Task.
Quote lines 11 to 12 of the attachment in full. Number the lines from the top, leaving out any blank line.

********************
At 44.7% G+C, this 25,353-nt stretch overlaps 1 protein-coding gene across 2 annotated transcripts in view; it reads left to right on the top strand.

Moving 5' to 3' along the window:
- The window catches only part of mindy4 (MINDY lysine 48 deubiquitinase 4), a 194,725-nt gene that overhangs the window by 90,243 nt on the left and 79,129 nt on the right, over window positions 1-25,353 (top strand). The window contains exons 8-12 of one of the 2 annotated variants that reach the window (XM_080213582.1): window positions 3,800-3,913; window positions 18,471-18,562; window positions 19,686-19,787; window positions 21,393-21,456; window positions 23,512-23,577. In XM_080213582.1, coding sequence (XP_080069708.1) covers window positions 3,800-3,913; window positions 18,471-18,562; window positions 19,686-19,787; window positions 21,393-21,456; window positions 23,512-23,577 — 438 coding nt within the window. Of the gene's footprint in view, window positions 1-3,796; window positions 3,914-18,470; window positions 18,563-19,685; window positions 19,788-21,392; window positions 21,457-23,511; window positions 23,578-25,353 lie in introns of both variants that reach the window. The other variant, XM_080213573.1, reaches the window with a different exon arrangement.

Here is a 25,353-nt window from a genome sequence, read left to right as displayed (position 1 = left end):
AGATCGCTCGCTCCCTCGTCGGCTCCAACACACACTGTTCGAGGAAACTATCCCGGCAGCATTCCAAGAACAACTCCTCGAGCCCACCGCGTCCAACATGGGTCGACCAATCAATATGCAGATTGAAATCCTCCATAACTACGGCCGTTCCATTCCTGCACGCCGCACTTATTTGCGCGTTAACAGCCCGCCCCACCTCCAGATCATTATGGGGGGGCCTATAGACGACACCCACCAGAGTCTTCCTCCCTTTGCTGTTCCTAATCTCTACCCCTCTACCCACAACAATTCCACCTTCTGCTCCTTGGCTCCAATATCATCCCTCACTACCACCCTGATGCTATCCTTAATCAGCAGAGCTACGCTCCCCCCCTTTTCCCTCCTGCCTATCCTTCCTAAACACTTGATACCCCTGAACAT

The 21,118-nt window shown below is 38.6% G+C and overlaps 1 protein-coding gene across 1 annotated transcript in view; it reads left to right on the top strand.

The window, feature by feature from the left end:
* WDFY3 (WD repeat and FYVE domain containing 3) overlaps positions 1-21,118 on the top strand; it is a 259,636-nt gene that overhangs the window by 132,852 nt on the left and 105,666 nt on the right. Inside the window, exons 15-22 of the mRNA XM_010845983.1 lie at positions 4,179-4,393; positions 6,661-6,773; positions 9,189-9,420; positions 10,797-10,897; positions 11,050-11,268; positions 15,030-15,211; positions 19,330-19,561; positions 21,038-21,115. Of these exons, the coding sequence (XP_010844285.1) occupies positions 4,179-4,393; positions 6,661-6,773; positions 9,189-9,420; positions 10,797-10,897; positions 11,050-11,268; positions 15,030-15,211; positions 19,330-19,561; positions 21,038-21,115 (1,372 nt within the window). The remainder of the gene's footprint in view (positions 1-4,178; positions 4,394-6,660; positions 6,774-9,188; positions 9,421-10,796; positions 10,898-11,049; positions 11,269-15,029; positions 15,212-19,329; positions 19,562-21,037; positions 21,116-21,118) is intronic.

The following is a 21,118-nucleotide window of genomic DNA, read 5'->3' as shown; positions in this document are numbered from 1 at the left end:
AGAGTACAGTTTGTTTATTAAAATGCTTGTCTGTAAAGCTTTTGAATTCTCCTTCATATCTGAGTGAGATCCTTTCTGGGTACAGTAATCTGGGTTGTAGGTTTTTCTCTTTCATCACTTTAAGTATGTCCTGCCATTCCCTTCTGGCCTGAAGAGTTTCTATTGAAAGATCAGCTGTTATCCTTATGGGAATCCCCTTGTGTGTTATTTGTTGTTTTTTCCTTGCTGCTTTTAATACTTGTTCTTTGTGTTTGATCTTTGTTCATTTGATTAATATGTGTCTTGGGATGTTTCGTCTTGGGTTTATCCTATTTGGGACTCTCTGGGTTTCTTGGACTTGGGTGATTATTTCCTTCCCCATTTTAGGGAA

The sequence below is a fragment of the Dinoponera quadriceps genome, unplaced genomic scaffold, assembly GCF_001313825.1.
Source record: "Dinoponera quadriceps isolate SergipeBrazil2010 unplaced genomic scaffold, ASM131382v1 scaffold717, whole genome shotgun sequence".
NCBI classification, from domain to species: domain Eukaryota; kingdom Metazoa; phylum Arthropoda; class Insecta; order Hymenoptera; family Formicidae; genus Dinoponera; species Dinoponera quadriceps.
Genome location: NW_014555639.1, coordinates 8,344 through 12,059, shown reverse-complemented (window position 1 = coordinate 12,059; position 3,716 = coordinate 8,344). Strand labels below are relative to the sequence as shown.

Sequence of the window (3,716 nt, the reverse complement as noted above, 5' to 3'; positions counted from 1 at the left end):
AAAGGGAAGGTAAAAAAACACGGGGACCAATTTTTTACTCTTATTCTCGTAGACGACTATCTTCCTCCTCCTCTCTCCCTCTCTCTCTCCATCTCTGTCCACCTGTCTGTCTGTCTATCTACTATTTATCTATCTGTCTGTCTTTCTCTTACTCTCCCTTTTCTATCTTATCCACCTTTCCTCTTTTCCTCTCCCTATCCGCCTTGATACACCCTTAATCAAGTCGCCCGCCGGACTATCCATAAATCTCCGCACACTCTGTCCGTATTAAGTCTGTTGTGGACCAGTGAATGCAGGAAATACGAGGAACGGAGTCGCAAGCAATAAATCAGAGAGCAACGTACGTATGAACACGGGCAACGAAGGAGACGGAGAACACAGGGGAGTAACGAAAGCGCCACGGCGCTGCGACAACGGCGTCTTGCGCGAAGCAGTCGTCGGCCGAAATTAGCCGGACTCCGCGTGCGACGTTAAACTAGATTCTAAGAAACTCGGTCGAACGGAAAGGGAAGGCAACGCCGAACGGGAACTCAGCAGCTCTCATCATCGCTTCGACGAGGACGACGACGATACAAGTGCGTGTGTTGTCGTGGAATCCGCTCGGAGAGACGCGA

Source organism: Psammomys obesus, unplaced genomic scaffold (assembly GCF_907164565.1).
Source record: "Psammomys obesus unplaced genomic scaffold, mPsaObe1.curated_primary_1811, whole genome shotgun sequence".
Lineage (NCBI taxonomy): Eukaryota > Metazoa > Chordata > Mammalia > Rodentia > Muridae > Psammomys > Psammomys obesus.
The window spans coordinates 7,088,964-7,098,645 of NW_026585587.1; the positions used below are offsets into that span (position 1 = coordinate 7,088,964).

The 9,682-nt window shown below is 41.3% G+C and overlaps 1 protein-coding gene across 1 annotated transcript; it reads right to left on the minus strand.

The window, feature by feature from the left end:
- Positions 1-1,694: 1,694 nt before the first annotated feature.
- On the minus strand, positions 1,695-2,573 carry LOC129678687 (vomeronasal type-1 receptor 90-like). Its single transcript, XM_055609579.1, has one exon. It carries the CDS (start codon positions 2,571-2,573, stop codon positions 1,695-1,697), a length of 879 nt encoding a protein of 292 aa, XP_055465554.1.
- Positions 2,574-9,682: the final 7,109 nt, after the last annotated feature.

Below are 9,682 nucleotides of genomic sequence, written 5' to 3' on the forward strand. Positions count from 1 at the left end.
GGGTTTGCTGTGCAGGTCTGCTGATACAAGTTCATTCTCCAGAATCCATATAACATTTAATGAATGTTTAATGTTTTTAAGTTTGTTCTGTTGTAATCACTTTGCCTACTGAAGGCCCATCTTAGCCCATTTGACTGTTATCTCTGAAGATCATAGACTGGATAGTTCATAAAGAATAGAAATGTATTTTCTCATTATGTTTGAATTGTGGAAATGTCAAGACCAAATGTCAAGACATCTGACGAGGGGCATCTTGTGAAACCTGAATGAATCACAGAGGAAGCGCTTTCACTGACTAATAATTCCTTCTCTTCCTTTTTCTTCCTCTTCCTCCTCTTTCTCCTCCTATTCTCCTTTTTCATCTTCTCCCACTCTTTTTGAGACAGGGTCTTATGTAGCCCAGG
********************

The sequence below is a fragment of the Dinoponera quadriceps genome, unplaced genomic scaffold, assembly GCF_001313825.1.
Source record: "Dinoponera quadriceps isolate SergipeBrazil2010 unplaced genomic scaffold, ASM131382v1 scaffold717, whole genome shotgun sequence".